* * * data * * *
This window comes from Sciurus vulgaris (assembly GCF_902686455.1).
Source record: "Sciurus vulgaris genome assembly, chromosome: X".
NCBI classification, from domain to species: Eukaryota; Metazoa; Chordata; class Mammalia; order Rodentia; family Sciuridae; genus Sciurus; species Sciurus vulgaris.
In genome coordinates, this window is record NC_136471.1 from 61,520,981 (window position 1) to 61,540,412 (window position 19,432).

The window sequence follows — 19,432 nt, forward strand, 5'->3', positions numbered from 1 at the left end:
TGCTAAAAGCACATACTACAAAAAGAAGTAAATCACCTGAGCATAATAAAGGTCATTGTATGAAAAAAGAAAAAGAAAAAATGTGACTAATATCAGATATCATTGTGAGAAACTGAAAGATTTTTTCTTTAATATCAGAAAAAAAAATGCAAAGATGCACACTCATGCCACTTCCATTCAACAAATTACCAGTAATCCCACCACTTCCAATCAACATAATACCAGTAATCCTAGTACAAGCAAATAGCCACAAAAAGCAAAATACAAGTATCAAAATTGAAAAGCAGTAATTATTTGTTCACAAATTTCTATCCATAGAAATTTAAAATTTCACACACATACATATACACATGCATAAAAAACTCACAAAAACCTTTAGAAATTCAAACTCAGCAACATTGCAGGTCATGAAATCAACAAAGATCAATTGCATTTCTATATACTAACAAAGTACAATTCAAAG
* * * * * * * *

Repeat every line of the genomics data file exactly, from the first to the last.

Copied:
This window comes from Sciurus vulgaris (assembly GCF_902686455.1).
Source record: "Sciurus vulgaris genome assembly, chromosome: X".
NCBI classification, from domain to species: Eukaryota; Metazoa; Chordata; class Mammalia; order Rodentia; family Sciuridae; genus Sciurus; species Sciurus vulgaris.
In genome coordinates, this window is record NC_136471.1 from 61,520,981 (window position 1) to 61,540,412 (window position 19,432).

The window sequence follows — 19,432 nt, forward strand, 5'->3', positions numbered from 1 at the left end:
TGCTAAAAGCACATACTACAAAAAGAAGTAAATCACCTGAGCATAATAAAGGTCATTGTATGAAAAAAGAAAAAGAAAAAATGTGACTAATATCAGATATCATTGTGAGAAACTGAAAGATTTTTTCTTTAATATCAGAAAAAAAAATGCAAAGATGCACACTCATGCCACTTCCATTCAACAAATTACCAGTAATCCCACCACTTCCAATCAACATAATACCAGTAATCCTAGTACAAGCAAATAGCCACAAAAAGCAAAATACAAGTATCAAAATTGAAAAGCAGTAATTATTTGTTCACAAATTTCTATCCATAGAAATTTAAAATTTCACACACATACATATACACATGCATAAAAAACTCACAAAAACCTTTAGAAATTCAAACTCAGCAACATTGCAGGTCATGAAATCAACAAAGATCAATTGCATTTCTATATACTAACAAAGTACAATTCAAAG